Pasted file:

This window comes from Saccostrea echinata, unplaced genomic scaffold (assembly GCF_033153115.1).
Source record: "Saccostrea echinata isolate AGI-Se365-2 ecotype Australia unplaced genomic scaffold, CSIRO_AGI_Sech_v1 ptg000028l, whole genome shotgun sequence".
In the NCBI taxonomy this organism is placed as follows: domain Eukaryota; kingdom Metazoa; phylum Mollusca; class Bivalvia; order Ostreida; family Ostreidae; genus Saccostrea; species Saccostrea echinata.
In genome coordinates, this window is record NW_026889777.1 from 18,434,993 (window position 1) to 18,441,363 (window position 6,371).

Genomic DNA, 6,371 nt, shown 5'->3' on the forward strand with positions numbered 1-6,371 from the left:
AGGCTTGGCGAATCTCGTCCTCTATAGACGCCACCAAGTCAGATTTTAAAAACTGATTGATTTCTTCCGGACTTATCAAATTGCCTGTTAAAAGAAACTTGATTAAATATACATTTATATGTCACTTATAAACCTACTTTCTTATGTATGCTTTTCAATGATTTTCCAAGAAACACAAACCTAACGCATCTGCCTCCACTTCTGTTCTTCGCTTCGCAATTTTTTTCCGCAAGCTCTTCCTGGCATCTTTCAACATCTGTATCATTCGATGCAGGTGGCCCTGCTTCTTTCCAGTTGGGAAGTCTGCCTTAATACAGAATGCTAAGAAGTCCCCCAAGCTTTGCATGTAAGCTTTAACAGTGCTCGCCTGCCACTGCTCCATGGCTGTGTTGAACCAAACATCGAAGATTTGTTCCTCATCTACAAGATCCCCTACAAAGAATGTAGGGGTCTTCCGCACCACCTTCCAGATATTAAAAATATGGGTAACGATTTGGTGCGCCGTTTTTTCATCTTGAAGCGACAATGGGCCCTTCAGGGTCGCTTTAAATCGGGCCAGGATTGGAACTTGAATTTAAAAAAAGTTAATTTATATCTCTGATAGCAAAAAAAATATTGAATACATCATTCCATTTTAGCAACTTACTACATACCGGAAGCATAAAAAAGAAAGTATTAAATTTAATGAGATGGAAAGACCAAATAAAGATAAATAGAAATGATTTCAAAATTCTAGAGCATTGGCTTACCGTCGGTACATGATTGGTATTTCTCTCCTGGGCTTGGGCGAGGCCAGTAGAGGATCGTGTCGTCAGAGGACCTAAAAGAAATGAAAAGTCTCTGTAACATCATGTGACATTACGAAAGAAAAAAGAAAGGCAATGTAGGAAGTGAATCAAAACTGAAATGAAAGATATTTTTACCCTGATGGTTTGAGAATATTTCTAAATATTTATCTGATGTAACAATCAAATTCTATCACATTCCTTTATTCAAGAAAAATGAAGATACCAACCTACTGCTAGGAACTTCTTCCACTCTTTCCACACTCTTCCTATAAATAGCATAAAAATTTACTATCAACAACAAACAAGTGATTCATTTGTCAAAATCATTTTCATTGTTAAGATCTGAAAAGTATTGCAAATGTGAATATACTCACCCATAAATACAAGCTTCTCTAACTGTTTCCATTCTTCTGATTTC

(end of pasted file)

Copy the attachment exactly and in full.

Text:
This window comes from Saccostrea echinata, unplaced genomic scaffold (assembly GCF_033153115.1).
Source record: "Saccostrea echinata isolate AGI-Se365-2 ecotype Australia unplaced genomic scaffold, CSIRO_AGI_Sech_v1 ptg000028l, whole genome shotgun sequence".
In the NCBI taxonomy this organism is placed as follows: domain Eukaryota; kingdom Metazoa; phylum Mollusca; class Bivalvia; order Ostreida; family Ostreidae; genus Saccostrea; species Saccostrea echinata.
In genome coordinates, this window is record NW_026889777.1 from 18,434,993 (window position 1) to 18,441,363 (window position 6,371).

Genomic DNA, 6,371 nt, shown 5'->3' on the forward strand with positions numbered 1-6,371 from the left:
AGGCTTGGCGAATCTCGTCCTCTATAGACGCCACCAAGTCAGATTTTAAAAACTGATTGATTTCTTCCGGACTTATCAAATTGCCTGTTAAAAGAAACTTGATTAAATATACATTTATATGTCACTTATAAACCTACTTTCTTATGTATGCTTTTCAATGATTTTCCAAGAAACACAAACCTAACGCATCTGCCTCCACTTCTGTTCTTCGCTTCGCAATTTTTTTCCGCAAGCTCTTCCTGGCATCTTTCAACATCTGTATCATTCGATGCAGGTGGCCCTGCTTCTTTCCAGTTGGGAAGTCTGCCTTAATACAGAATGCTAAGAAGTCCCCCAAGCTTTGCATGTAAGCTTTAACAGTGCTCGCCTGCCACTGCTCCATGGCTGTGTTGAACCAAACATCGAAGATTTGTTCCTCATCTACAAGATCCCCTACAAAGAATGTAGGGGTCTTCCGCACCACCTTCCAGATATTAAAAATATGGGTAACGATTTGGTGCGCCGTTTTTTCATCTTGAAGCGACAATGGGCCCTTCAGGGTCGCTTTAAATCGGGCCAGGATTGGAACTTGAATTTAAAAAAAGTTAATTTATATCTCTGATAGCAAAAAAAATATTGAATACATCATTCCATTTTAGCAACTTACTACATACCGGAAGCATAAAAAAGAAAGTATTAAATTTAATGAGATGGAAAGACCAAATAAAGATAAATAGAAATGATTTCAAAATTCTAGAGCATTGGCTTACCGTCGGTACATGATTGGTATTTCTCTCCTGGGCTTGGGCGAGGCCAGTAGAGGATCGTGTCGTCAGAGGACCTAAAAGAAATGAAAAGTCTCTGTAACATCATGTGACATTACGAAAGAAAAAAGAAAGGCAATGTAGGAAGTGAATCAAAACTGAAATGAAAGATATTTTTACCCTGATGGTTTGAGAATATTTCTAAATATTTATCTGATGTAACAATCAAATTCTATCACATTCCTTTATTCAAGAAAAATGAAGATACCAACCTACTGCTAGGAACTTCTTCCACTCTTTCCACACTCTTCCTATAAATAGCATAAAAATTTACTATCAACAACAAACAAGTGATTCATTTGTCAAAATCATTTTCATTGTTAAGATCTGAAAAGTATTGCAAATGTGAATATACTCACCCATAAATACAAGCTTCTCTAACTGTTTCCATTCTTCTGATTTC